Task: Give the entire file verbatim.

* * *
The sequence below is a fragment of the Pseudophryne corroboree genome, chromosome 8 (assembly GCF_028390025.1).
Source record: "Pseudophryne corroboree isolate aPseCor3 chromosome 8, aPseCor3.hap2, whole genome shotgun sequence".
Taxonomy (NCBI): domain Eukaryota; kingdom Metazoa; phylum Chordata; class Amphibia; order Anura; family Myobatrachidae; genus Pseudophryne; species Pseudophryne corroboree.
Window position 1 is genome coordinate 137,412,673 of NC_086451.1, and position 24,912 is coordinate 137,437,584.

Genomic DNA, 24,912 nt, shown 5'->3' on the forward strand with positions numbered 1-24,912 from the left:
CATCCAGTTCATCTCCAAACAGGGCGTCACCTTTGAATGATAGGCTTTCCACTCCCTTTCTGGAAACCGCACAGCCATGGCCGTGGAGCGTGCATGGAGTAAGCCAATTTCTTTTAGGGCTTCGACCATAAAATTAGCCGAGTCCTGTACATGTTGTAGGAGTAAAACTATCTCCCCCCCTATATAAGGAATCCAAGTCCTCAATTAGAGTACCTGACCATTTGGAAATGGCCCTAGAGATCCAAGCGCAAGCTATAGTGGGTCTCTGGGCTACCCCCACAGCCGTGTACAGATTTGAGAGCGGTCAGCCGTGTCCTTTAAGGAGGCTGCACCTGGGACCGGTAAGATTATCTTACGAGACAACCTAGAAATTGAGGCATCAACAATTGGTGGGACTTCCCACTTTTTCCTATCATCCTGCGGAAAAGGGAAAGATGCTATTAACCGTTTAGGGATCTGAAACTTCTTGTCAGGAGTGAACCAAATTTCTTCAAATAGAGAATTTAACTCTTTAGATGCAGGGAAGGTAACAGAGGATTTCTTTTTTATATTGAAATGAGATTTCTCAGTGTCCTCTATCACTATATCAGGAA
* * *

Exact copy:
The sequence below is a fragment of the Pseudophryne corroboree genome, chromosome 8 (assembly GCF_028390025.1).
Source record: "Pseudophryne corroboree isolate aPseCor3 chromosome 8, aPseCor3.hap2, whole genome shotgun sequence".
Taxonomy (NCBI): domain Eukaryota; kingdom Metazoa; phylum Chordata; class Amphibia; order Anura; family Myobatrachidae; genus Pseudophryne; species Pseudophryne corroboree.
Window position 1 is genome coordinate 137,412,673 of NC_086451.1, and position 24,912 is coordinate 137,437,584.

Genomic DNA, 24,912 nt, shown 5'->3' on the forward strand with positions numbered 1-24,912 from the left:
CATCCAGTTCATCTCCAAACAGGGCGTCACCTTTGAATGATAGGCTTTCCACTCCCTTTCTGGAAACCGCACAGCCATGGCCGTGGAGCGTGCATGGAGTAAGCCAATTTCTTTTAGGGCTTCGACCATAAAATTAGCCGAGTCCTGTACATGTTGTAGGAGTAAAACTATCTCCCCCCCTATATAAGGAATCCAAGTCCTCAATTAGAGTACCTGACCATTTGGAAATGGCCCTAGAGATCCAAGCGCAAGCTATAGTGGGTCTCTGGGCTACCCCCACAGCCGTGTACAGATTTGAGAGCGGTCAGCCGTGTCCTTTAAGGAGGCTGCACCTGGGACCGGTAAGATTATCTTACGAGACAACCTAGAAATTGAGGCATCAACAATTGGTGGGACTTCCCACTTTTTCCTATCATCCTGCGGAAAAGGGAAAGATGCTATTAACCGTTTAGGGATCTGAAACTTCTTGTCAGGAGTGAACCAAATTTCTTCAAATAGAGAATTTAACTCTTTAGATGCAGGGAAGGTAACAGAGGATTTCTTTTTTATATTGAAATGAGATTTCTCAGTGTCCTCTATCACTATATCAGGAA